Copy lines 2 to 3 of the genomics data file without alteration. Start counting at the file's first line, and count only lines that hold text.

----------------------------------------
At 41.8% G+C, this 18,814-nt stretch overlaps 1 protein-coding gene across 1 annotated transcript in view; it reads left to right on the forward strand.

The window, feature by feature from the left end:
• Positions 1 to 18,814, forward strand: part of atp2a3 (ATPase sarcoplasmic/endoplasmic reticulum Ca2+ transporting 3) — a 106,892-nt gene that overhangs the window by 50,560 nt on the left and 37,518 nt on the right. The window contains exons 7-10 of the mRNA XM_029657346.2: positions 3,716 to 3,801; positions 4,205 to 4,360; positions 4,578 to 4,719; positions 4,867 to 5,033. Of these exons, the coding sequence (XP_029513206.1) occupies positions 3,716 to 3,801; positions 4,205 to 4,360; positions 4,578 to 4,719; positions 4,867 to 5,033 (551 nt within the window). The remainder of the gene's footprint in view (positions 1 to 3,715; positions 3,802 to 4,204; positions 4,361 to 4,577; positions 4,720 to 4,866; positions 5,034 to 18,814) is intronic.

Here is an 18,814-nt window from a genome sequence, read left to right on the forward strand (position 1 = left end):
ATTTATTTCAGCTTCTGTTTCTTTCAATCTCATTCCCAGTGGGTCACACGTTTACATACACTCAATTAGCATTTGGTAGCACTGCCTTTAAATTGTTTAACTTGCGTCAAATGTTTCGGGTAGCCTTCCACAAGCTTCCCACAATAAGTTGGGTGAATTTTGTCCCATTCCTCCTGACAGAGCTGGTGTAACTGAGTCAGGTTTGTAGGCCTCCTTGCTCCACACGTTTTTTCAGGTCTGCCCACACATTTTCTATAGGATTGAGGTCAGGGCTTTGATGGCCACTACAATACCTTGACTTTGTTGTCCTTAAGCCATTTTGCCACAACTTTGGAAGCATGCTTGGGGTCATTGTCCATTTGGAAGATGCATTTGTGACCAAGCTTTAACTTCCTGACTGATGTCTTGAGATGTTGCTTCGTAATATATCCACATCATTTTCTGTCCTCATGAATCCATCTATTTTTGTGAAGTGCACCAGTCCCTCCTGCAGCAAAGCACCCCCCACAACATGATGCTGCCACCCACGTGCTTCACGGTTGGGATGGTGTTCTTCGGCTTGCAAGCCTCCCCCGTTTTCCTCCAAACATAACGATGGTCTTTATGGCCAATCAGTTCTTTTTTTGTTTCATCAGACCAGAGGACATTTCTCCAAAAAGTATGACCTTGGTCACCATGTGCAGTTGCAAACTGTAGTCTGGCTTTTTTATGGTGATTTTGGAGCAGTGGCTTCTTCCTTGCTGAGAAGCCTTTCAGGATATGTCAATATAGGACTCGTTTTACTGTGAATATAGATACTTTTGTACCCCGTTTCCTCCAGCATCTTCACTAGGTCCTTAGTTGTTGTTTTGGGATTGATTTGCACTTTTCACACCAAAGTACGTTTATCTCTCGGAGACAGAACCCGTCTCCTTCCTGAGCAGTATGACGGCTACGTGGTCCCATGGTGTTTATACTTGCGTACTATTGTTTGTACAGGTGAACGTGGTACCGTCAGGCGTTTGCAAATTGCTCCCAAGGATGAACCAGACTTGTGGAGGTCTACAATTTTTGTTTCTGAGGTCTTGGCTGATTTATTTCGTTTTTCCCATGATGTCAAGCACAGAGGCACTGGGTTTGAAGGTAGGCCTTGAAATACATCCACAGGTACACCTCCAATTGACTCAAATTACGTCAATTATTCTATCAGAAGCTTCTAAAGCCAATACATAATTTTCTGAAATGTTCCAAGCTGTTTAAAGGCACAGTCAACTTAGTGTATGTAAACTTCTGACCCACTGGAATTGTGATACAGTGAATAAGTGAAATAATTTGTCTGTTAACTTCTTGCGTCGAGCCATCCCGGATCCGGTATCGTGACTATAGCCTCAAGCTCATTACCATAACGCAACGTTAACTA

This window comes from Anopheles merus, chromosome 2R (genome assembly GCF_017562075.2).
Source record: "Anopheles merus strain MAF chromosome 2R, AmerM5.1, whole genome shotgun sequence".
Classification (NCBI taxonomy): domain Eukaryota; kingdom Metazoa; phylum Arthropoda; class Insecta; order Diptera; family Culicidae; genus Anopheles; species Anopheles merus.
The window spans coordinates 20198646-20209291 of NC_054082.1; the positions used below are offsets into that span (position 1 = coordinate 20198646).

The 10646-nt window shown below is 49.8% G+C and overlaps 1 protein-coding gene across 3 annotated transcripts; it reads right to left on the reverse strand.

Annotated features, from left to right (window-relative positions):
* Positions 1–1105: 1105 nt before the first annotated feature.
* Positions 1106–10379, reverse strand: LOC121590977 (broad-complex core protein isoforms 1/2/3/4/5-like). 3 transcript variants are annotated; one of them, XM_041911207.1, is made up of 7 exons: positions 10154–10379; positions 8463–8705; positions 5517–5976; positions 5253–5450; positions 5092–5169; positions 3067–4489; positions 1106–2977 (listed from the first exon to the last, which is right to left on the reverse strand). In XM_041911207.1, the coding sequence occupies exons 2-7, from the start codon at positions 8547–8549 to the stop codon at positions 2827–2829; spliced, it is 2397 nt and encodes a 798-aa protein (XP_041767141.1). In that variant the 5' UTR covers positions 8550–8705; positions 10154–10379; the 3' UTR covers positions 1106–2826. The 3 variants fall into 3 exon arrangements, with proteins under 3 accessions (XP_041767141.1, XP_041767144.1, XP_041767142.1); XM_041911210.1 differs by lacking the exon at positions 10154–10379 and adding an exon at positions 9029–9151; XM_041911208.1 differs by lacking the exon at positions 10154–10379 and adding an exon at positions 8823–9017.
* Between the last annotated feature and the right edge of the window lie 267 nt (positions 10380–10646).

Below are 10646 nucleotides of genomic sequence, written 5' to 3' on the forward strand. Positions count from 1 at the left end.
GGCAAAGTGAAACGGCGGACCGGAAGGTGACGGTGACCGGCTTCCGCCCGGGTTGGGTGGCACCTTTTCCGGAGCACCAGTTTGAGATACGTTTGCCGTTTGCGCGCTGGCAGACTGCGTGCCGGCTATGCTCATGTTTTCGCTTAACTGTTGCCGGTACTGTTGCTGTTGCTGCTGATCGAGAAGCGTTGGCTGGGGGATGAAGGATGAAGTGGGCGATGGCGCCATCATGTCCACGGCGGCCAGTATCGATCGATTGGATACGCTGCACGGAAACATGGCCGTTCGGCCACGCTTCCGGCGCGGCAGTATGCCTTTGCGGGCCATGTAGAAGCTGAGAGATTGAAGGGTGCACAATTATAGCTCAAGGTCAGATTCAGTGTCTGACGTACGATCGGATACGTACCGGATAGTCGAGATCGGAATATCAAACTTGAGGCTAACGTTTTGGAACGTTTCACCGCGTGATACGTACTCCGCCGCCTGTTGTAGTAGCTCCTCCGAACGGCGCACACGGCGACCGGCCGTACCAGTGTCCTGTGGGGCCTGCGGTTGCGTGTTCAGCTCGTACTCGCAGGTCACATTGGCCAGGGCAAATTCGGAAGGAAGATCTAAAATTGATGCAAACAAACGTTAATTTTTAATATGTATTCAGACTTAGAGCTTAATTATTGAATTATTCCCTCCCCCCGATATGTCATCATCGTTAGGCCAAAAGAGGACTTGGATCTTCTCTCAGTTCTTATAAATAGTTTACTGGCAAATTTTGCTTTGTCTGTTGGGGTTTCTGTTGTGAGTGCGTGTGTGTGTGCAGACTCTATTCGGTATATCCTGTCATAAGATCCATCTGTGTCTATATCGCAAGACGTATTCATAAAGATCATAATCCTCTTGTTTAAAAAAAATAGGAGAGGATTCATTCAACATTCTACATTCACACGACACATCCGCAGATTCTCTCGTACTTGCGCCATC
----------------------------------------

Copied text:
The window, feature by feature from the left end:
• Positions 1 to 18,814, forward strand: part of atp2a3 (ATPase sarcoplasmic/endoplasmic reticulum Ca2+ transporting 3) — a 106,892-nt gene that overhangs the window by 50,560 nt on the left and 37,518 nt on the right. The window contains exons 7-10 of the mRNA XM_029657346.2: positions 3,716 to 3,801; positions 4,205 to 4,360; positions 4,578 to 4,719; positions 4,867 to 5,033. Of these exons, the coding sequence (XP_029513206.1) occupies positions 3,716 to 3,801; positions 4,205 to 4,360; positions 4,578 to 4,719; positions 4,867 to 5,033 (551 nt within the window). The remainder of the gene's footprint in view (positions 1 to 3,715; positions 3,802 to 4,204; positions 4,361 to 4,577; positions 4,720 to 4,866; positions 5,034 to 18,814) is intronic.